EAST HAMPTON, N.Y. — For years, visitors to the Home Sweet Homemuseum, just a few blocks west of this village’s fancy shopping district, have been told that this 1750 saltbox was the birthplace of the actor and playwright John Howard Payne (1791-1852), and that it was the house he had in mind when he wrote the lyrics to what would become one of the most famous songs of the 19th century.
Originally penned as the climactic number for a now-obscure 1823 opera, “Home Sweet Home” would be sung by homesick Civil War soldiers and in the parlors of America for decades to come: “Be it ever so humble, there’s no place like home. Home, home, sweet, sweet, home! There’s no place like home, oh, there’s no place like home!”
The story of Payne’s connection to the house in this scenic village on the East End of Long Island is almost as sentimental as the emotions expressed in the song, which the museum was founded in 1928 to celebrate. There’s just one problem: It’s not true.
“Payne wasn’t born here — he never lived here,” Hugh King, site director for the village-run Home Sweet Home museum, said of the dwelling. “And this house was not the inspiration for the song.”
Payne is actually thought to have been born in New York City, the sixth of nine children born to William Payne, who was from Massachusetts, the museum says. His mother, the former Sarah Isaacs, grew up in East Hampton.
The institution’s original premise was based on local folklore perpetuated in the late 19th century, when the song was still well known. One reason it gained currency is because Payne did have some legitimate East Hampton connections: His father taught at Clinton Academy, across the street from Home Sweet Home, before he was born. (The academy is now a museum, too.) And an aunt may once have lived in the house.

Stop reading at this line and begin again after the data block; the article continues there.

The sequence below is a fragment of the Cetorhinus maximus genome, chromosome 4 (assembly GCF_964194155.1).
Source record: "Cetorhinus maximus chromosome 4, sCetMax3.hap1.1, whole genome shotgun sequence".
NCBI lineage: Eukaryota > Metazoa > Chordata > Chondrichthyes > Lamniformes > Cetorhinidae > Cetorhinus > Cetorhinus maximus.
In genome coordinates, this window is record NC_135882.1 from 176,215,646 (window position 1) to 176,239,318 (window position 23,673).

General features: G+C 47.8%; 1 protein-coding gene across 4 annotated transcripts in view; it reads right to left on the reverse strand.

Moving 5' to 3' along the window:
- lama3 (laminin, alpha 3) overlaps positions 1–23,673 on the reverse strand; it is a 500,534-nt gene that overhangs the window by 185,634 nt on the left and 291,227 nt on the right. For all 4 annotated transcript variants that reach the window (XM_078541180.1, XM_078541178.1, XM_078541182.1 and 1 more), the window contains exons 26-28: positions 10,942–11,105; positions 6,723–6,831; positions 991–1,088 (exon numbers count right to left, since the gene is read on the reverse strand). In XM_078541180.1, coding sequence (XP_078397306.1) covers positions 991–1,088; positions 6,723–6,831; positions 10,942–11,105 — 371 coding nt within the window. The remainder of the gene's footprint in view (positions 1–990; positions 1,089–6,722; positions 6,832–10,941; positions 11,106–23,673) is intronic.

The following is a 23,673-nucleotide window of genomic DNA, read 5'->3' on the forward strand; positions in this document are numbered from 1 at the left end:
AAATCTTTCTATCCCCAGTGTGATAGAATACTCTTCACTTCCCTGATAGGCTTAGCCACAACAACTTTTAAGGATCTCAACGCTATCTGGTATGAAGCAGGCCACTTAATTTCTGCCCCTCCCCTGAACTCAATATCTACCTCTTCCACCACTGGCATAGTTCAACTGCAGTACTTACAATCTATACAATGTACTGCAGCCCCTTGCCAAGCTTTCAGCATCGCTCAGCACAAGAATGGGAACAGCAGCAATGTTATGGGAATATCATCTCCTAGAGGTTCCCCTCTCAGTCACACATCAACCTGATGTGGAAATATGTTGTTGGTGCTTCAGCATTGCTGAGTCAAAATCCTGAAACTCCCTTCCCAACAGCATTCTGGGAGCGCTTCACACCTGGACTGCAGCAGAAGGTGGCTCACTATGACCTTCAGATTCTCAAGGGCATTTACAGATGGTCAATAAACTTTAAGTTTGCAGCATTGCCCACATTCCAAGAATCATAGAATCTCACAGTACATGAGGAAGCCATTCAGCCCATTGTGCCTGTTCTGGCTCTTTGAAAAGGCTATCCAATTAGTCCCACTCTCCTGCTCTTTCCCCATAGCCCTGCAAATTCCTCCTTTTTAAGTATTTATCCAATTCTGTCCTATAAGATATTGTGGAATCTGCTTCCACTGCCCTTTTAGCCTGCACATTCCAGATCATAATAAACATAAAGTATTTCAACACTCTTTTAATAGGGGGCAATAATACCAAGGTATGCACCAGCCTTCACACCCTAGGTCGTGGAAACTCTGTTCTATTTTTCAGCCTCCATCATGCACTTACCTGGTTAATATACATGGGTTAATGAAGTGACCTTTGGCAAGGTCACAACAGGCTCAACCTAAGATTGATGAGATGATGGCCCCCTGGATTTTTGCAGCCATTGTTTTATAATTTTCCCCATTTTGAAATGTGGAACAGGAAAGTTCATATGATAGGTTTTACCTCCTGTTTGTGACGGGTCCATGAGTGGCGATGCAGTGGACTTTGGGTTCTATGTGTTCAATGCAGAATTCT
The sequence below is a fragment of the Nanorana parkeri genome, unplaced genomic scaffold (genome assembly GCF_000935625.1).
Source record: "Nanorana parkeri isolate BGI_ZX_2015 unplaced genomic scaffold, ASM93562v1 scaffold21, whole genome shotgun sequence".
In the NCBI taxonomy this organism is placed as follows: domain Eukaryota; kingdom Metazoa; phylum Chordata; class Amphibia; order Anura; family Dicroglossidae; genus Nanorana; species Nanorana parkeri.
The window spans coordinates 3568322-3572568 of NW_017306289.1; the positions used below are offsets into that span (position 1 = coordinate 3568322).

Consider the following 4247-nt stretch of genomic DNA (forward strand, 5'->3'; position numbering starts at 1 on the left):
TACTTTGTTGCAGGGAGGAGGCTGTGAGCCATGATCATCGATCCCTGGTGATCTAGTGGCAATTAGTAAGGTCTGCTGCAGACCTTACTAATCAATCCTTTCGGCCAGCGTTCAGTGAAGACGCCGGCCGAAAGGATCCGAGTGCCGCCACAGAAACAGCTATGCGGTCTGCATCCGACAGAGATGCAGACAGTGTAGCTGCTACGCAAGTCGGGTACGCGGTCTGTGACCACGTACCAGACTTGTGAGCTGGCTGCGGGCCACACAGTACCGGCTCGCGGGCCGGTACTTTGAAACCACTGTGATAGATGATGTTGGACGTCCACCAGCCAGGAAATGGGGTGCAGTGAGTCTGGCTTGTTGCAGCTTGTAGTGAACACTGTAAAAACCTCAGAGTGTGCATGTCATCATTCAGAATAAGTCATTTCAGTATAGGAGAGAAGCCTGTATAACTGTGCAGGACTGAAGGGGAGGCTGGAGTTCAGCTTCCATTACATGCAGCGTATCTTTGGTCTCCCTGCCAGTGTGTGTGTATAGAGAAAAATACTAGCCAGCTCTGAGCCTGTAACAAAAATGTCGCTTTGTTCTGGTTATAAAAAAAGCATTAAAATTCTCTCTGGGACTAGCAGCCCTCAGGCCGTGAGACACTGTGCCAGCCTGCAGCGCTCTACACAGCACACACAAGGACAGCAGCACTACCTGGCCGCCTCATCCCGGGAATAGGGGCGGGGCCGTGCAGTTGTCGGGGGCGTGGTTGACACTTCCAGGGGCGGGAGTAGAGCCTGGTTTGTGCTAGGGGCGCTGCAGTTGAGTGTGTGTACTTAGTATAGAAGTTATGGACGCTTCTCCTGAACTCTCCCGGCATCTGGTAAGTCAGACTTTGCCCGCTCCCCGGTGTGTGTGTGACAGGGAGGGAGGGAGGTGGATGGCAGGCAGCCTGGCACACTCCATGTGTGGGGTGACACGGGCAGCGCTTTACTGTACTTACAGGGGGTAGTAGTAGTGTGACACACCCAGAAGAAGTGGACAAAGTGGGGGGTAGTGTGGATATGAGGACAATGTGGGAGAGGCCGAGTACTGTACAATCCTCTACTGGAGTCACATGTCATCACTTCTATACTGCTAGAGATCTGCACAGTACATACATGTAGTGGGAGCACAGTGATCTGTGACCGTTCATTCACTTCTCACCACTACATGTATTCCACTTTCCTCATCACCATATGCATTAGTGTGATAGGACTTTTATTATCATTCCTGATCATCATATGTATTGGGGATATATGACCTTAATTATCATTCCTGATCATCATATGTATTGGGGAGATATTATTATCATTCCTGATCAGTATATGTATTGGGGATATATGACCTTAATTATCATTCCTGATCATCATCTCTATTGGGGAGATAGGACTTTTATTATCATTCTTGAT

In 2004, seeking definitive information on who owned the property and the house, Mr. King and Robert Hefner, a historic preservation consultant, combed through two centuries’ worth of land ownership and census records, and determined that although the home might have been sweet for someone, that someone was never John Howard Payne.
Other documents uncovered by Mr. King and his colleagues suggest that the house was not the inspiration for the song, in particular an angry letter from Payne’s grandnephew to The New York Herald Tribune when the museum first opened, decrying the whole story as a fiction.
So what does a museum do when it turns out that its longstanding narrative is wrong?
Home Sweet Home has been rearranging its exhibits and refocusing its interpretive tours, following American Alliance of Museums standards to present “accurate and appropriate content.”
During the last couple of years, material in the seven-room house has been presented in new ways and tours have been revised. The site is now less about Payne and his song, and more about Gustav and Hannah Buek, a wealthy couple from Brooklyn who purchased the house in 1907 partly because they were charmed by the “Home Sweet Home” legend.
When Mr. Buek died in 1927, the village bought the house from his widow and, as it was amply furnished with “Home Sweet Home” paraphernalia that the couple had collected, turned it into the museum. It was a hit with a generation old enough to recall the song, which had been one of Abraham Lincoln’s favorites.
“We’re not relying on the myth of John Howard Payne having been born here,” said Richard Barons, executive director of the East Hampton Historical Society, which shares stewardship of the museum with the village. “But we are explaining that the myth is probably why the Bueks bought the house.”